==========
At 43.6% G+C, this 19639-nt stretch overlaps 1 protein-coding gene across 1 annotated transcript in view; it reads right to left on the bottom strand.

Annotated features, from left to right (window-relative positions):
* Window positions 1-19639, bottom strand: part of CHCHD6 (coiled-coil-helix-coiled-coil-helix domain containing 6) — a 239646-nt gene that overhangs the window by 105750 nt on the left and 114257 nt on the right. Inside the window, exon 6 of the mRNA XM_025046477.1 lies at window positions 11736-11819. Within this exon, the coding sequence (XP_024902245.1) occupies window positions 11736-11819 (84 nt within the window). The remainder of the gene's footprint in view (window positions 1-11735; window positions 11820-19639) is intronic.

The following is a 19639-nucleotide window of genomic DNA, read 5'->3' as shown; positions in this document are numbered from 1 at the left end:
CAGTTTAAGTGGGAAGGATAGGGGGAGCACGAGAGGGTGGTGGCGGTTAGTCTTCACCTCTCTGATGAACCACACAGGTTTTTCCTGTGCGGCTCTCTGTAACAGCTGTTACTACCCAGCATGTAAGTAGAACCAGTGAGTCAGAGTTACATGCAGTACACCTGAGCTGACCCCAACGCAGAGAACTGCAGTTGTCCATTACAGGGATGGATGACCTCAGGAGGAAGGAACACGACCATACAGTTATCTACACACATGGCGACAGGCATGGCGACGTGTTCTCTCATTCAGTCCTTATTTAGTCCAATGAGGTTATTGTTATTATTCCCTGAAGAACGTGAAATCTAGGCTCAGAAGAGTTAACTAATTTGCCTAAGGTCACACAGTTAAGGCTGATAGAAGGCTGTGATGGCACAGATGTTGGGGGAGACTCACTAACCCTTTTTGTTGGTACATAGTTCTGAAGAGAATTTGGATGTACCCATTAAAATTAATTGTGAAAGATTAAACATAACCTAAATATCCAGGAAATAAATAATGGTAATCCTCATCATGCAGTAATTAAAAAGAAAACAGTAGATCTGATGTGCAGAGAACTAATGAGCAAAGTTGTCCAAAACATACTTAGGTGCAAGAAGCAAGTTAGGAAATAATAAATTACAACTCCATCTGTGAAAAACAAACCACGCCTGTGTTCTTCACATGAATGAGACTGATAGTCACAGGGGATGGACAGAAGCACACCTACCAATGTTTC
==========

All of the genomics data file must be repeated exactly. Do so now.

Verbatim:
At 43.6% G+C, this 19639-nt stretch overlaps 1 protein-coding gene across 1 annotated transcript in view; it reads right to left on the bottom strand.

Annotated features, from left to right (window-relative positions):
* Window positions 1-19639, bottom strand: part of CHCHD6 (coiled-coil-helix-coiled-coil-helix domain containing 6) — a 239646-nt gene that overhangs the window by 105750 nt on the left and 114257 nt on the right. Inside the window, exon 6 of the mRNA XM_025046477.1 lies at window positions 11736-11819. Within this exon, the coding sequence (XP_024902245.1) occupies window positions 11736-11819 (84 nt within the window). The remainder of the gene's footprint in view (window positions 1-11735; window positions 11820-19639) is intronic.

The following is a 19639-nucleotide window of genomic DNA, read 5'->3' as shown; positions in this document are numbered from 1 at the left end:
CAGTTTAAGTGGGAAGGATAGGGGGAGCACGAGAGGGTGGTGGCGGTTAGTCTTCACCTCTCTGATGAACCACACAGGTTTTTCCTGTGCGGCTCTCTGTAACAGCTGTTACTACCCAGCATGTAAGTAGAACCAGTGAGTCAGAGTTACATGCAGTACACCTGAGCTGACCCCAACGCAGAGAACTGCAGTTGTCCATTACAGGGATGGATGACCTCAGGAGGAAGGAACACGACCATACAGTTATCTACACACATGGCGACAGGCATGGCGACGTGTTCTCTCATTCAGTCCTTATTTAGTCCAATGAGGTTATTGTTATTATTCCCTGAAGAACGTGAAATCTAGGCTCAGAAGAGTTAACTAATTTGCCTAAGGTCACACAGTTAAGGCTGATAGAAGGCTGTGATGGCACAGATGTTGGGGGAGACTCACTAACCCTTTTTGTTGGTACATAGTTCTGAAGAGAATTTGGATGTACCCATTAAAATTAATTGTGAAAGATTAAACATAACCTAAATATCCAGGAAATAAATAATGGTAATCCTCATCATGCAGTAATTAAAAAGAAAACAGTAGATCTGATGTGCAGAGAACTAATGAGCAAAGTTGTCCAAAACATACTTAGGTGCAAGAAGCAAGTTAGGAAATAATAAATTACAACTCCATCTGTGAAAAACAAACCACGCCTGTGTTCTTCACATGAATGAGACTGATAGTCACAGGGGATGGACAGAAGCACACCTACCAATGTTTC